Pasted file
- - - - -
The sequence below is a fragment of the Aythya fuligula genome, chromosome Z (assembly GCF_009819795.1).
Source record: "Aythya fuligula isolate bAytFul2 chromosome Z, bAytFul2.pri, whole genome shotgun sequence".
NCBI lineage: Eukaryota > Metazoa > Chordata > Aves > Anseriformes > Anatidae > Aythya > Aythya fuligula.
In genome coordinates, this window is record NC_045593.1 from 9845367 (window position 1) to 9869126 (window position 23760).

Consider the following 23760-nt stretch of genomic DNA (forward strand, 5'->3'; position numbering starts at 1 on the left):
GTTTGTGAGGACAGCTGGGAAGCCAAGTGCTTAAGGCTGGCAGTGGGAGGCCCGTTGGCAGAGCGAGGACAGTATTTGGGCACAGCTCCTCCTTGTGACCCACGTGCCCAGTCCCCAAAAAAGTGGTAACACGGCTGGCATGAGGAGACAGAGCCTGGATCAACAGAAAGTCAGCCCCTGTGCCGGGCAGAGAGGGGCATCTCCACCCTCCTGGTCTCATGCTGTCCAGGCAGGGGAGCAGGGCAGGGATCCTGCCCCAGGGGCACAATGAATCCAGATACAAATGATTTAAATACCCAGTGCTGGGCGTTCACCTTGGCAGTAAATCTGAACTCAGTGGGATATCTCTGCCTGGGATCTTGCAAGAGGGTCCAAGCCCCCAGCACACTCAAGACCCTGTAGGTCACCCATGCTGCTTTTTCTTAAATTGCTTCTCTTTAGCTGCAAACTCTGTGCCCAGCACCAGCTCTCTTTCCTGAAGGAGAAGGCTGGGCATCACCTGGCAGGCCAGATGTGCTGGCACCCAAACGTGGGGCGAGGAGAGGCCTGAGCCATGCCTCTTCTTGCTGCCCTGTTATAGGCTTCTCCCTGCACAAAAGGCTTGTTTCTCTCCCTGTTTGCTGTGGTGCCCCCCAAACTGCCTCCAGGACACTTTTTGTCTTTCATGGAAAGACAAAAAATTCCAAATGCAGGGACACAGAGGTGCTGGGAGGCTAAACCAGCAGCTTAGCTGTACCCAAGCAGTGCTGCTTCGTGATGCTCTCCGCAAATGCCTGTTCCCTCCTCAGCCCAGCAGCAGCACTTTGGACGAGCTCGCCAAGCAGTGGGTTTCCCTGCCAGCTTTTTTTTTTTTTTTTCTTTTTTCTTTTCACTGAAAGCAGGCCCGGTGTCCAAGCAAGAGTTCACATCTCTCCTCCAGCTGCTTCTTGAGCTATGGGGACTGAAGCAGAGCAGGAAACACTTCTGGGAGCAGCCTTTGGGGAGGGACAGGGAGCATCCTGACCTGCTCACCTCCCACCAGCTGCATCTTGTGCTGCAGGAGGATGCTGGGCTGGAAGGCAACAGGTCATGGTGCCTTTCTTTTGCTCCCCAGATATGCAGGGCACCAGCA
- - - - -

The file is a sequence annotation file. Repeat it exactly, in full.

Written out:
The sequence below is a fragment of the Aythya fuligula genome, chromosome Z (assembly GCF_009819795.1).
Source record: "Aythya fuligula isolate bAytFul2 chromosome Z, bAytFul2.pri, whole genome shotgun sequence".
NCBI lineage: Eukaryota > Metazoa > Chordata > Aves > Anseriformes > Anatidae > Aythya > Aythya fuligula.
In genome coordinates, this window is record NC_045593.1 from 9845367 (window position 1) to 9869126 (window position 23760).

Consider the following 23760-nt stretch of genomic DNA (forward strand, 5'->3'; position numbering starts at 1 on the left):
GTTTGTGAGGACAGCTGGGAAGCCAAGTGCTTAAGGCTGGCAGTGGGAGGCCCGTTGGCAGAGCGAGGACAGTATTTGGGCACAGCTCCTCCTTGTGACCCACGTGCCCAGTCCCCAAAAAAGTGGTAACACGGCTGGCATGAGGAGACAGAGCCTGGATCAACAGAAAGTCAGCCCCTGTGCCGGGCAGAGAGGGGCATCTCCACCCTCCTGGTCTCATGCTGTCCAGGCAGGGGAGCAGGGCAGGGATCCTGCCCCAGGGGCACAATGAATCCAGATACAAATGATTTAAATACCCAGTGCTGGGCGTTCACCTTGGCAGTAAATCTGAACTCAGTGGGATATCTCTGCCTGGGATCTTGCAAGAGGGTCCAAGCCCCCAGCACACTCAAGACCCTGTAGGTCACCCATGCTGCTTTTTCTTAAATTGCTTCTCTTTAGCTGCAAACTCTGTGCCCAGCACCAGCTCTCTTTCCTGAAGGAGAAGGCTGGGCATCACCTGGCAGGCCAGATGTGCTGGCACCCAAACGTGGGGCGAGGAGAGGCCTGAGCCATGCCTCTTCTTGCTGCCCTGTTATAGGCTTCTCCCTGCACAAAAGGCTTGTTTCTCTCCCTGTTTGCTGTGGTGCCCCCCAAACTGCCTCCAGGACACTTTTTGTCTTTCATGGAAAGACAAAAAATTCCAAATGCAGGGACACAGAGGTGCTGGGAGGCTAAACCAGCAGCTTAGCTGTACCCAAGCAGTGCTGCTTCGTGATGCTCTCCGCAAATGCCTGTTCCCTCCTCAGCCCAGCAGCAGCACTTTGGACGAGCTCGCCAAGCAGTGGGTTTCCCTGCCAGCTTTTTTTTTTTTTTTTCTTTTTTCTTTTCACTGAAAGCAGGCCCGGTGTCCAAGCAAGAGTTCACATCTCTCCTCCAGCTGCTTCTTGAGCTATGGGGACTGAAGCAGAGCAGGAAACACTTCTGGGAGCAGCCTTTGGGGAGGGACAGGGAGCATCCTGACCTGCTCACCTCCCACCAGCTGCATCTTGTGCTGCAGGAGGATGCTGGGCTGGAAGGCAACAGGTCATGGTGCCTTTCTTTTGCTCCCCAGATATGCAGGGCACCAGCA